Lately I’ve been inspired by Native herbalists in Canada’s Pacific Northwest. I was fortunate to have met Arianna Johnny-Wadsworth at a Muckleshoot Veterans’ powwow. She is a Quw’utsun’ (Cowichan) tribal citizen from Vancouver, B.C. who formed a small holistic business called Quw’utsun’ Made, which primarily focuses on topical skincare products blended with herbal extracts. She operates through Instagram and Facebook to reach her customers and is currently working on a YouTube channel. Johnny-Wadsworth is dedicated to her work in holistic healing; when she is not busy making new batches of devil’s club salve, nettle mist, cedar perfume, or soy candles, she is leading local workshops in her Vancouver, fulfilling orders, or traveling to local Pacific Northwest events to sell.
Raised with her grandmother and some important matriarchs of her community, she learned at a young age to engage with her Quw’utsun’ culture in the longhouse traditions. Her grandmother raised her with different seeds, herbs, and teas in the household.
“When I graduated college, these teachings came back to me,” Johnny-Wadsworth said. “I knew it was important to share the gifts I had cultivated in my childhood. As a medicine woman it was my way of reclaiming my power and keeping my traditions alive.”
Johnny-Wadsworth incorporates her tribe’s values into her work by living off the land. She uses traditional plant medicines local to Coast Salish territory to heal the community. As part of a new generation of indigenous herbalists, she blends the new with the old. She applied her ancestral teachings with her holistic wellness education to create recipes for her skincare products.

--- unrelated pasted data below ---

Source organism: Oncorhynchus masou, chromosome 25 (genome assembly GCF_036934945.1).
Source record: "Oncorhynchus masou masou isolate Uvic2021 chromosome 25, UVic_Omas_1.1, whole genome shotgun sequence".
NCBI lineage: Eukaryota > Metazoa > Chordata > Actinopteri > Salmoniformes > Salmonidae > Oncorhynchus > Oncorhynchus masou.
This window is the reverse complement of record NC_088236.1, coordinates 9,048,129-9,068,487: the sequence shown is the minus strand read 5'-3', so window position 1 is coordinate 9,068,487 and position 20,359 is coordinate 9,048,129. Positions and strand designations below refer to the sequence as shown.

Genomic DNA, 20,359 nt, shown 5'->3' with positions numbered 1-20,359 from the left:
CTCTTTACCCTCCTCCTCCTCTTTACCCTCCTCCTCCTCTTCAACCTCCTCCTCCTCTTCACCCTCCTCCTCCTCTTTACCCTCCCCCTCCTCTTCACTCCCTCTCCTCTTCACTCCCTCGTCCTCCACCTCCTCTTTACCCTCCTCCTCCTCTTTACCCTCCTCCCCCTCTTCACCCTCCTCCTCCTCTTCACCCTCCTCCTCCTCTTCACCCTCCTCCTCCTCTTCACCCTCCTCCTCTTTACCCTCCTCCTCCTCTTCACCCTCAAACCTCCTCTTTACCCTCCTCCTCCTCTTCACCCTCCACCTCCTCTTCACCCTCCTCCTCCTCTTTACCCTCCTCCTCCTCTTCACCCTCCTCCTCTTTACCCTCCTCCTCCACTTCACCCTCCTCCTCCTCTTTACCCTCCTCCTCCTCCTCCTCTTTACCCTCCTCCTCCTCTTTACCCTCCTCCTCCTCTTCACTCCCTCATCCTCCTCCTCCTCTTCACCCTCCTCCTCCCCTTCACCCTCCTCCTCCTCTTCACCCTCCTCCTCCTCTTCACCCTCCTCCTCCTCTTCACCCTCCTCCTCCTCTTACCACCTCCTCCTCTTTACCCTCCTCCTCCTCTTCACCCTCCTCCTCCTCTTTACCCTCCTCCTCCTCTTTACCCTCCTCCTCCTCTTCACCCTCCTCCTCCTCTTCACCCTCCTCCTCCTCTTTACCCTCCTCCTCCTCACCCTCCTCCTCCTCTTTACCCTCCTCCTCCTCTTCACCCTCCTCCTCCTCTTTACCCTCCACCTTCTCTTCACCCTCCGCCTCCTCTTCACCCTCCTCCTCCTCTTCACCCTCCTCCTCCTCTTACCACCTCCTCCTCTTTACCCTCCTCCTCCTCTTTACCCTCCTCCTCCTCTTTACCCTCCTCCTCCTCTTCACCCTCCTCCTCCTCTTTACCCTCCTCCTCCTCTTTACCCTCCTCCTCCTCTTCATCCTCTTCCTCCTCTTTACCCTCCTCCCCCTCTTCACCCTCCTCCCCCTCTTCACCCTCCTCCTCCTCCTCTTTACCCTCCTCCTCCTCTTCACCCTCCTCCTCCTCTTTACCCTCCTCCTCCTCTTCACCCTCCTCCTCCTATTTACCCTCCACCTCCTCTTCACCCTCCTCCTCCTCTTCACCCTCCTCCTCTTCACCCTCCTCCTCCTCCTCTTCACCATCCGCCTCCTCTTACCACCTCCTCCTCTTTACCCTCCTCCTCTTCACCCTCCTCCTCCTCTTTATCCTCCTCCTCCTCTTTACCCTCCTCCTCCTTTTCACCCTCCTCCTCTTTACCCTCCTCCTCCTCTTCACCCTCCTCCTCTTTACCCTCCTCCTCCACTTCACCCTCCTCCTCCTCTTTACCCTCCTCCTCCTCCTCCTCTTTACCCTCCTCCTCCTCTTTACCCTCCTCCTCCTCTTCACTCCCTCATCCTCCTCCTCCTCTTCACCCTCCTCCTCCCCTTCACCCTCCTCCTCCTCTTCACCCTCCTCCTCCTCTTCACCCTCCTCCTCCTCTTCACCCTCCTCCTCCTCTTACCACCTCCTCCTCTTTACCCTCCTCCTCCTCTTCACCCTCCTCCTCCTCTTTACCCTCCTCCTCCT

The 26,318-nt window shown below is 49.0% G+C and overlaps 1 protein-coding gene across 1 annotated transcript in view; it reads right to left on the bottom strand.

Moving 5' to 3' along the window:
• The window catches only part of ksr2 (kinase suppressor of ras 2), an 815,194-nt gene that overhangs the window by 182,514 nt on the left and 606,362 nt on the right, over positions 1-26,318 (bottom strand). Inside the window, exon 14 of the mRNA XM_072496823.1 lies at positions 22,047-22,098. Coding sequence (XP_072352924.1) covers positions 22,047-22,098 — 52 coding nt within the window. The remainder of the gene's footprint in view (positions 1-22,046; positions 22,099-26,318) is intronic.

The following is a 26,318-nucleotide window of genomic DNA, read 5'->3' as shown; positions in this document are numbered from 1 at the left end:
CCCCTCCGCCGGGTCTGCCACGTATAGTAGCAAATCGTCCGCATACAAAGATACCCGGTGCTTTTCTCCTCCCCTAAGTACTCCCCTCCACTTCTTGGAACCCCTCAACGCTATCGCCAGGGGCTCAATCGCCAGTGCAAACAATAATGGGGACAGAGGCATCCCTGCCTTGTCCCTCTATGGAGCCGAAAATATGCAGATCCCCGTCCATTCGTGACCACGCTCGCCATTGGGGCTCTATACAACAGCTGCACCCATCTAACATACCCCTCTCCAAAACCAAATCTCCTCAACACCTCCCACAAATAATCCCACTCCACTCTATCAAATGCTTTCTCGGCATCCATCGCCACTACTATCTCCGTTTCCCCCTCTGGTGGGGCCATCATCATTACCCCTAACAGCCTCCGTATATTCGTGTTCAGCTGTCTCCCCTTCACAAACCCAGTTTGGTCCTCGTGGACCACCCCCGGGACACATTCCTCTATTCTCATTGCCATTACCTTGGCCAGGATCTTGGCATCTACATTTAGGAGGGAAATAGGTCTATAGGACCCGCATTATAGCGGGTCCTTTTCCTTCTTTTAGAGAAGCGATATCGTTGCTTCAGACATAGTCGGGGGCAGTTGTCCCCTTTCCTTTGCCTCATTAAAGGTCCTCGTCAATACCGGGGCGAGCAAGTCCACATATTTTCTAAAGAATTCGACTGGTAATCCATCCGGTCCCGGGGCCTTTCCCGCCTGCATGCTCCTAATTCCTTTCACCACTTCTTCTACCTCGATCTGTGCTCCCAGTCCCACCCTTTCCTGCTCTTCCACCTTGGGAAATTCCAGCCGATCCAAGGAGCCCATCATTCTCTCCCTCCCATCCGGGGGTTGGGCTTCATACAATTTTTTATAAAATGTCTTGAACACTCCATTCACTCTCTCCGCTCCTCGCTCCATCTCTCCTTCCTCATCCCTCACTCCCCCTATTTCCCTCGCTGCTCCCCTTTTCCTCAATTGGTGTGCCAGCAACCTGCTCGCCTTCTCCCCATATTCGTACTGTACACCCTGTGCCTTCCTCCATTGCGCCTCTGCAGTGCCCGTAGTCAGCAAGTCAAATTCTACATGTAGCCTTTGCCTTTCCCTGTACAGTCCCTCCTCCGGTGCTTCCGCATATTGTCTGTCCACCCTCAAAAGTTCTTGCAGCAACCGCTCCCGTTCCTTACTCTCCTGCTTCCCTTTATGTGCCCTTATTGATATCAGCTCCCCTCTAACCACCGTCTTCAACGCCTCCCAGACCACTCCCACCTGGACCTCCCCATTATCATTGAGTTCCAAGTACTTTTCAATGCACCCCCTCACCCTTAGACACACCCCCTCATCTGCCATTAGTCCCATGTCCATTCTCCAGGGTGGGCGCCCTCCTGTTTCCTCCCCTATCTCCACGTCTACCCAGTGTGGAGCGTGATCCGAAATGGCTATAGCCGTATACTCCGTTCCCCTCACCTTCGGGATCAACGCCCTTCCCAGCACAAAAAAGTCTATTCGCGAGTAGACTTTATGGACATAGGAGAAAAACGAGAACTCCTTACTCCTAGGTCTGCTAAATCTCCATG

Quw’utsun’ Made adheres to Johnny-Wadsworth’s strong ethical, environmental, and indigenous values her ancestors passed down to her: engage in vegan and cruelty-free best practices, ethically source packaging, live sustainably, take only what you will use and need, and promote wellness by sharing medicines with those who need it the most. Her mantra is, “Be a good ancestor.” It is a message to keep the earth healthy for all future generations.
Her words of caution and advice are similar to all who harvest wild plants: Don’t harvest plants too much from one area. Give plants time for regrowth. Rotate herb gathering spots. Harvest only what you intend to use. If applicable, give sacred prayers of thanks as one harvests. “It’s important to remember where we came from,” she said. “So much of our land has been harmed for industries that don’t think of the bigger picture. I pray that those who need the medicines harvest with good intentions and strong prayers.”
As a successful Quw’utsun’ entrepreneur, Johnny-Wadsworth believes that communities should support local small businesses. By planning to stay in the Pacific Northwest, she encourages community members to shop locally. Her long-term goal is to open a store along with her sisters, who are talented in art and fashion.
“I strongly encourage our youth and relatives to step outside their comfort zone and share the gifts Creator has given them.” Johnny-Wadsworth said of her tribal community. “I encourage our people to walk in a good way with a good heart and good mind. We need to share our knowledge and medicines more than ever.”
Does your area have any indigenous plants or teas that are traditionally used in holistic wellness? If so, what are they? Have you tried to use them?
Have you attended herbal workshops on how to create tinctures and salves before? If so, share the experience!